I saw this article : "People Aren't Smart Enough for Democracy to Flourish, Scientists Say" and I had to bring it to your attention. It certainly fits in with the narrative I have been describing about why Ikanocracy is better that Democracy. We shouldn't make assumptions about what demographic the people who are making stupid decisions belong to, but once a person has a track record of making stupid decisions, we should make their vote count for less.

Friday, 2 March 2012


I am really disgusted by the latest affront to Canadian democracy. Apparently, in the last Federal Election, there was a coordinated attempt to mislead voters by phoning them with recorded messages, claiming to be from Elections Canada, and giving them misinformation about location and times of polls. The persons receiving calls seem to have been supporters of either the NDP or Liberal Party. If even a small part of what is being claimed about this robo-calling scandal is true, we have reached a new low in Canadian democracy. A decade ago, the Liberal Party subverted democracy with the sponsorship scandal, and it has led to their near destruction. Now the Conservatives may have done the Liberals one better) or should I say "one worse".

We also had a local case of subversion of democracy closer to home last year. During municipal elections in a nearby small town, there were rumours that the mayor and council had squandered over a million dollars on a concert that wasn't going to happen. During the campaign, the mayor flatly denied these rumours. The mayor was re-elected, but a number of new councillors were also elected and after the election they refused to be part of a coverup and so it came out that the rumours were true. In my opinion, the mayor's deception during the election campaign was far worse than the actual wasting of the money, because it robbed citizens of something more important than money ... their franchise ( i.e. right to make an informed decision about who governs them.)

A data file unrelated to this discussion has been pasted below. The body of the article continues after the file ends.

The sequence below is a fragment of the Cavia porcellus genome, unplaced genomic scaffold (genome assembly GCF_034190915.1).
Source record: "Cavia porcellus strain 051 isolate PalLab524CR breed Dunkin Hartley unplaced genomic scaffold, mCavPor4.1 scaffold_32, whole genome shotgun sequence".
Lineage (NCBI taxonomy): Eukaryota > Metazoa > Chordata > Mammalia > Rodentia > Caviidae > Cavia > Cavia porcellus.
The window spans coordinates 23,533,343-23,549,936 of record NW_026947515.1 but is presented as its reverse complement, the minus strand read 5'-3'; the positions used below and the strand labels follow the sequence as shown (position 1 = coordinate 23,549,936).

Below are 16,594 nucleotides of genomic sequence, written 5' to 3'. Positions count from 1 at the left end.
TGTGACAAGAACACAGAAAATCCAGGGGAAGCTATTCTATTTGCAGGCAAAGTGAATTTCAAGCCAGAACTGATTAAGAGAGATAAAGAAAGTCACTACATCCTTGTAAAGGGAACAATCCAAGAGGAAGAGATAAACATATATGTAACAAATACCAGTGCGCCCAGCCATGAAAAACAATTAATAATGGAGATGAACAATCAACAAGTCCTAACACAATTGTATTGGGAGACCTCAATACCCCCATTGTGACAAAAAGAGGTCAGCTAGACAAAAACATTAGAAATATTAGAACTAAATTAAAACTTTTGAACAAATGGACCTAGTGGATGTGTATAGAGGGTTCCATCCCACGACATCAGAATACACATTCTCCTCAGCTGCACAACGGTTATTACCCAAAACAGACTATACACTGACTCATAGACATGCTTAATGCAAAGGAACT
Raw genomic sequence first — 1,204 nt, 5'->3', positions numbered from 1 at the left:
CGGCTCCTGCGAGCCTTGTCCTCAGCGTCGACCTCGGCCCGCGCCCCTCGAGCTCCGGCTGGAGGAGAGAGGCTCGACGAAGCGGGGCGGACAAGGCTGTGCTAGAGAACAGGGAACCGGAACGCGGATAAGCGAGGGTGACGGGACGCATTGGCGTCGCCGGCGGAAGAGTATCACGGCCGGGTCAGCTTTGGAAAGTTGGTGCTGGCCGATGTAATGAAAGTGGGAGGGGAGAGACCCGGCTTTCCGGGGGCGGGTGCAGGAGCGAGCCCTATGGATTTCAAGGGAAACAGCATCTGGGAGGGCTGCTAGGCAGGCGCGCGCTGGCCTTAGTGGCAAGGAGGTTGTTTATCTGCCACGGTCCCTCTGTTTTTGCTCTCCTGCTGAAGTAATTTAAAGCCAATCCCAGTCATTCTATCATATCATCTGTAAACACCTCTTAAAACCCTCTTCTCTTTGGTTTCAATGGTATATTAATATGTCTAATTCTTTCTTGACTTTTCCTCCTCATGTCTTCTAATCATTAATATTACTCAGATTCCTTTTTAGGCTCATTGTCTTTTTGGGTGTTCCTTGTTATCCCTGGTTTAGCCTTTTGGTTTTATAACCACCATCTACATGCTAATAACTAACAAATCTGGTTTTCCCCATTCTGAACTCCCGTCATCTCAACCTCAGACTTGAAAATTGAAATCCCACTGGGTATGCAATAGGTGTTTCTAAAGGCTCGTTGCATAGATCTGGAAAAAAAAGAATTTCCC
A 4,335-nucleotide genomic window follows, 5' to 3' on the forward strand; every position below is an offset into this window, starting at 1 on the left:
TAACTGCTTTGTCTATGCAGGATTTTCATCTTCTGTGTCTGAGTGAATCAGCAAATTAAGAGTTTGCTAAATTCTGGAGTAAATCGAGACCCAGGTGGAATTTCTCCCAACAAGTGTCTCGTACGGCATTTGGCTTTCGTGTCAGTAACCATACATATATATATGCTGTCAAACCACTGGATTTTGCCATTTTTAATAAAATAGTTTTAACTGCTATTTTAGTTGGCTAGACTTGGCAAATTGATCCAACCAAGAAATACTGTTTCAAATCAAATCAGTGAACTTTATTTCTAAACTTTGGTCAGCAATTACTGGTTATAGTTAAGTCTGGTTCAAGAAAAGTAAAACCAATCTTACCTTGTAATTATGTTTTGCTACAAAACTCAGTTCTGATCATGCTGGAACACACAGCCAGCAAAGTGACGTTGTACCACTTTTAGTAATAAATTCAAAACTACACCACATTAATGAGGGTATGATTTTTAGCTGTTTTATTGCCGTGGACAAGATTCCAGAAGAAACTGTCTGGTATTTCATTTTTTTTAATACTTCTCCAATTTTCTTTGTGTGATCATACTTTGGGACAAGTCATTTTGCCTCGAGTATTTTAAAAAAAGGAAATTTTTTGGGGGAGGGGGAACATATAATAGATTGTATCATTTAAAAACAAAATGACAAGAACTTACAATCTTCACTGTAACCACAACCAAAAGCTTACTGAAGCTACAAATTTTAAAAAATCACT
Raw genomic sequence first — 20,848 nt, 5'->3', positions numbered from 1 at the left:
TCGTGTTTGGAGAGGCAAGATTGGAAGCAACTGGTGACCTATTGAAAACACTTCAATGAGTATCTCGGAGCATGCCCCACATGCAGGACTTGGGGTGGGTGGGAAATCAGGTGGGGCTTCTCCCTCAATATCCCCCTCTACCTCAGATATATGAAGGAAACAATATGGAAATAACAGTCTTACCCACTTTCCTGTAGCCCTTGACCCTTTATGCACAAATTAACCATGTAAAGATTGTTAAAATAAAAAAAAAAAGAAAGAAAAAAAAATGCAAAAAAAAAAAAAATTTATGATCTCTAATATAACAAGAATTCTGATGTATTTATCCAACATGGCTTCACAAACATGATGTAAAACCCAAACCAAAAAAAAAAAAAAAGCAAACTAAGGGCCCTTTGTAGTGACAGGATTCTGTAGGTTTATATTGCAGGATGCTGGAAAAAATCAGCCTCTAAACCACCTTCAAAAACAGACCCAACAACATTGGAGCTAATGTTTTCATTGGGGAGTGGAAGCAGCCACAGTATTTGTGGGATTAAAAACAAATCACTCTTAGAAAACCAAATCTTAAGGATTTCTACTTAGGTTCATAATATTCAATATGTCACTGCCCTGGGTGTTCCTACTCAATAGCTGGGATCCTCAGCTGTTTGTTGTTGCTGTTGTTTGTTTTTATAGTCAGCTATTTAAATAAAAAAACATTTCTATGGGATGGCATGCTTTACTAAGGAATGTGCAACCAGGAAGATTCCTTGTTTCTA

The Sponsorship scandal and the Robo-calling scandal similarly robbed citizens of their franchise.

Unfortunately there are many other similar cases of abuse. Remember Watergate? (OK maybe that was before your time... look it up.) What happens when politicians are elected under false pretences, or by employing unethical or illegal tactics? It is very hard to get these abuses exposed and addressed after the fact. As we've mentioned in previous posts, one of the problems of a representative democracy is that representatives often put their own interests ahead of the interests of the citizens who elected them, and nothing is more in a politician's own interest than covering their own posterior.  The elected politician often now has the power to delay, obfuscate or stifle investigations. Even if the abuse is able to be exposed and the perpetrators punished, it often takes so long that the politician gets to serve their term, and meanwhile, the business of governing suffers as the politician is diverted by their posterior protecting, and public confidence in the process is degraded.

These abuses keep happening, and no one seems to have a fix for our representative democracy to stop them. In Ikanocracy this wouldn't be a problem, as in general you are voting for ideas, not people, and ideas have no self-interest.